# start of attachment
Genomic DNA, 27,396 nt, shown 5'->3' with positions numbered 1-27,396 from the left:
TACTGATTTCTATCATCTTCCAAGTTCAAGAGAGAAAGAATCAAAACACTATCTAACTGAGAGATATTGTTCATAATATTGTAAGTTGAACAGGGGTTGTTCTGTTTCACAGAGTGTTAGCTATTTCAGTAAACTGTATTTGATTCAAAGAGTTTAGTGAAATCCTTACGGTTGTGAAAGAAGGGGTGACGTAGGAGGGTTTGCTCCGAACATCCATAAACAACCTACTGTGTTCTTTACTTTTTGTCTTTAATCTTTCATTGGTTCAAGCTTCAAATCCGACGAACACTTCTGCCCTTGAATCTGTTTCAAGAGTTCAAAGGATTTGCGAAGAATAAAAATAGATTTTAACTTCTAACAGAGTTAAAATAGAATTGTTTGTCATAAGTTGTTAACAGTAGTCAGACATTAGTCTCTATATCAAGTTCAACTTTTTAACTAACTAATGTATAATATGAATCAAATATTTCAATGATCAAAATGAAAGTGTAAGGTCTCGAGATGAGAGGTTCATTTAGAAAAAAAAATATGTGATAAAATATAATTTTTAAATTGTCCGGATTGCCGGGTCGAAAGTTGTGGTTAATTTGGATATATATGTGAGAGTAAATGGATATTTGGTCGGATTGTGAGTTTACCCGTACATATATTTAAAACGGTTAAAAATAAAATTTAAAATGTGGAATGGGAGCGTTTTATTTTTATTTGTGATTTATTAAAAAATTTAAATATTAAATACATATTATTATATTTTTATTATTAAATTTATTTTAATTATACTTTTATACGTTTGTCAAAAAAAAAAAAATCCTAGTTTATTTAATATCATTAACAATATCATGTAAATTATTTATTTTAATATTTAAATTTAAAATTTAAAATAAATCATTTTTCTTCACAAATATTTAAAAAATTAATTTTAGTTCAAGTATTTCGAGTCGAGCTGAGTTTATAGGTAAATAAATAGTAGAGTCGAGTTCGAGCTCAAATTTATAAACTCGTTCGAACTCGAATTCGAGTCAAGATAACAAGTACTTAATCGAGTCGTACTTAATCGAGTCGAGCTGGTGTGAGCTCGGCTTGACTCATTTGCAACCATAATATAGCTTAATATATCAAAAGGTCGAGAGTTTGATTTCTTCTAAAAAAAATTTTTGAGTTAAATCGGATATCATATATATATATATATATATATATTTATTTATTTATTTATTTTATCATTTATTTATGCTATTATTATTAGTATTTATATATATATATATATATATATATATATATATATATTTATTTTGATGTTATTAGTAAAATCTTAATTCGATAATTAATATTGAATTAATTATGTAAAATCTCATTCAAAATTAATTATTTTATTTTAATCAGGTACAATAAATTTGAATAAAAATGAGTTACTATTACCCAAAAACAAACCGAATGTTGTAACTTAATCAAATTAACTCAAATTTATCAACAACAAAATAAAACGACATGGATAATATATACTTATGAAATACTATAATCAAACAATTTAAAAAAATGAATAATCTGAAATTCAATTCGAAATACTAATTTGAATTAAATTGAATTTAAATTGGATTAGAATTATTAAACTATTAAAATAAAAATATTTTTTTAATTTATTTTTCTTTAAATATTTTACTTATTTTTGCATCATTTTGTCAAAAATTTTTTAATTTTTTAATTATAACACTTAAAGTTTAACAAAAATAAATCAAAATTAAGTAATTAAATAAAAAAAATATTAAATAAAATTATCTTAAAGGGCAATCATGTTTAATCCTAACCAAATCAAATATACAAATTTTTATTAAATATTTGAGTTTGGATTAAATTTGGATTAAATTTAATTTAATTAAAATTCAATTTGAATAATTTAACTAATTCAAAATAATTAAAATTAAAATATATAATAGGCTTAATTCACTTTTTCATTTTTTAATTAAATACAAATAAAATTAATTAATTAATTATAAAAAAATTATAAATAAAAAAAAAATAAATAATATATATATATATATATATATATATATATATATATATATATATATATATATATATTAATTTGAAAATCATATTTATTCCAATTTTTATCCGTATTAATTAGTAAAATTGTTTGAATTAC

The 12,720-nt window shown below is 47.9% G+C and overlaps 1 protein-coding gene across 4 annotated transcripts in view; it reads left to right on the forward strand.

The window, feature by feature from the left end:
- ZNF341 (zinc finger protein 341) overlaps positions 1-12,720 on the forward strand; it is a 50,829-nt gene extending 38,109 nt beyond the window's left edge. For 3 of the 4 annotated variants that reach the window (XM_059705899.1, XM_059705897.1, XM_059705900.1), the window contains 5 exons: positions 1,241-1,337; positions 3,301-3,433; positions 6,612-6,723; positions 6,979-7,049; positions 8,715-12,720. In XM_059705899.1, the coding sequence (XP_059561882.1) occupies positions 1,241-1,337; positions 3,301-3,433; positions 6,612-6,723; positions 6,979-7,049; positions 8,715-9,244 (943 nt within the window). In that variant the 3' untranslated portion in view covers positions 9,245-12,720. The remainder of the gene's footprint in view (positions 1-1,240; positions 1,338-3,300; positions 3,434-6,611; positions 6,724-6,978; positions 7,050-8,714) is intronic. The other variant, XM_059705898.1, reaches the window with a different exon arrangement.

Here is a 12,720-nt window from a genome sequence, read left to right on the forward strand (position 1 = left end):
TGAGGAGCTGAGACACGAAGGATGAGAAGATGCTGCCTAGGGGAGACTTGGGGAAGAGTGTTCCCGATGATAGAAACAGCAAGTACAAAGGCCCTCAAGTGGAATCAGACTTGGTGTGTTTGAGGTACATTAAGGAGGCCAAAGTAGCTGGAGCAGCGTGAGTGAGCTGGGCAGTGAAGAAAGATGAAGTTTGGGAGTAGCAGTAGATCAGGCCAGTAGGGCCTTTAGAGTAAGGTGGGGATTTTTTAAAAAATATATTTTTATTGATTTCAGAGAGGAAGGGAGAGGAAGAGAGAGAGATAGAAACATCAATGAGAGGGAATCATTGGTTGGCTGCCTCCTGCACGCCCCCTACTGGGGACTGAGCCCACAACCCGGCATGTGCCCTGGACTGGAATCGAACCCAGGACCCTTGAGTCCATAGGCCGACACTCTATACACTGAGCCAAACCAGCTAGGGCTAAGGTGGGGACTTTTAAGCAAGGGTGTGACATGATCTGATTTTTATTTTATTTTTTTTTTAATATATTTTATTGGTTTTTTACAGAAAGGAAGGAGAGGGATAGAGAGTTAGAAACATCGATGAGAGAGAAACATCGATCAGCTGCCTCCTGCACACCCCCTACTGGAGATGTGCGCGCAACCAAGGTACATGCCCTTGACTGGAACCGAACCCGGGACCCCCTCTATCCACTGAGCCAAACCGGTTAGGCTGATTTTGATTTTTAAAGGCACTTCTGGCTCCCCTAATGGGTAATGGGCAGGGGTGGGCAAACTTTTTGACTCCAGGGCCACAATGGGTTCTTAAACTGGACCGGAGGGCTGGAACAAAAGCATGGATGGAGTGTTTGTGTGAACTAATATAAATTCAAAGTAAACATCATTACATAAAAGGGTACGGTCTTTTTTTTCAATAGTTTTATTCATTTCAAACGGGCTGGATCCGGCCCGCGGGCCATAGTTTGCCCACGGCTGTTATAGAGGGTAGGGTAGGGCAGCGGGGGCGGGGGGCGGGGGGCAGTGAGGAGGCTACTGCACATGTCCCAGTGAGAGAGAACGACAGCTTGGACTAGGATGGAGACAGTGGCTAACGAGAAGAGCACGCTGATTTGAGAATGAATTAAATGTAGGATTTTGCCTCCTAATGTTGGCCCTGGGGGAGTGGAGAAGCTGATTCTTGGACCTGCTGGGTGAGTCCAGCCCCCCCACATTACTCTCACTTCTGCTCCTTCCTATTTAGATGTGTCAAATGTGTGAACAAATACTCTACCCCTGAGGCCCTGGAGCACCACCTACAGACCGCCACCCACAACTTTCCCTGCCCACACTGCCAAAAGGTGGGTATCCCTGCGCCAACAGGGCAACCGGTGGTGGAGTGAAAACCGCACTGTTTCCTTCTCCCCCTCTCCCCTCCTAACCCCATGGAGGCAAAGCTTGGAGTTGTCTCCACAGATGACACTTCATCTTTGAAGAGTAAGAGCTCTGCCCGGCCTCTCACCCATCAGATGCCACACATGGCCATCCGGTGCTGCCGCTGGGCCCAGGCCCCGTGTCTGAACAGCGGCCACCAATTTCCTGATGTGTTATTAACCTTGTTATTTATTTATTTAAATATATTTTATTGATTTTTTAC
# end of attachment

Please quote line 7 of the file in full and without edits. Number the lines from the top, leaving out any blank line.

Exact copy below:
TGAGGAGCTGAGACACGAAGGATGAGAAGATGCTGCCTAGGGGAGACTTGGGGAAGAGTGTTCCCGATGATAGAAACAGCAAGTACAAAGGCCCTCAAGTGGAATCAGACTTGGTGTGTTTGAGGTACATTAAGGAGGCCAAAGTAGCTGGAGCAGCGTGAGTGAGCTGGGCAGTGAAGAAAGATGAAGTTTGGGAGTAGCAGTAGATCAGGCCAGTAGGGCCTTTAGAGTAAGGTGGGGATTTTTTAAAAAATATATTTTTATTGATTTCAGAGAGGAAGGGAGAGGAAGAGAGAGAGATAGAAACATCAATGAGAGGGAATCATTGGTTGGCTGCCTCCTGCACGCCCCCTACTGGGGACTGAGCCCACAACCCGGCATGTGCCCTGGACTGGAATCGAACCCAGGACCCTTGAGTCCATAGGCCGACACTCTATACACTGAGCCAAACCAGCTAGGGCTAAGGTGGGGACTTTTAAGCAAGGGTGTGACATGATCTGATTTTTATTTTATTTTTTTTTTAATATATTTTATTGGTTTTTTACAGAAAGGAAGGAGAGGGATAGAGAGTTAGAAACATCGATGAGAGAGAAACATCGATCAGCTGCCTCCTGCACACCCCCTACTGGAGATGTGCGCGCAACCAAGGTACATGCCCTTGACTGGAACCGAACCCGGGACCCCCTCTATCCACTGAGCCAAACCGGTTAGGCTGATTTTGATTTTTAAAGGCACTTCTGGCTCCCCTAATGGGTAATGGGCAGGGGTGGGCAAACTTTTTGACTCCAGGGCCACAATGGGTTCTTAAACTGGACCGGAGGGCTGGAACAAAAGCATGGATGGAGTGTTTGTGTGAACTAATATAAATTCAAAGTAAACATCATTACATAAAAGGGTACGGTCTTTTTTTTCAATAGTTTTATTCATTTCAAACGGGCTGGATCCGGCCCGCGGGCCATAGTTTGCCCACGGCTGTTATAGAGGGTAGGGTAGGGCAGCGGGGGCGGGGGGCGGGGGGCAGTGAGGAGGCTACTGCACATGTCCCAGTGAGAGAGAACGACAGCTTGGACTAGGATGGAGACAGTGGCTAACGAGAAGAGCACGCTGATTTGAGAATGAATTAAATGTAGGATTTTGCCTCCTAATGTTGGCCCTGGGGGAGTGGAGAAGCTGATTCTTGGACCTGCTGGGTGAGTCCAGCCCCCCCACATTACTCTCACTTCTGCTCCTTCCTATTTAGATGTGTCAAATGTGTGAACAAATACTCTACCCCTGAGGCCCTGGAGCACCACCTACAGACCGCCACCCACAACTTTCCCTGCCCACACTGCCAAAAGGTGGGTATCCCTGCGCCAACAGGGCAACCGGTGGTGGAGTGAAAACCGCACTGTTTCCTTCTCCCCCTCTCCCCTCCTAACCCCATGGAGGCAAAGCTTGGAGTTGTCTCCACAGATGACACTTCATCTTTGAAGAGTAAGAGCTCTGCCCGGCCTCTCACCCATCAGATGCCACACATGGCCATCCGGTGCTGCCGCTGGGCCCAGGCCCCGTGTCTGAACAGCGGCCACCAATTTCCTGATGTGTTATTAACCTTGTTATTTATTTATTTAAATATATTTTATTGATTTTTTAC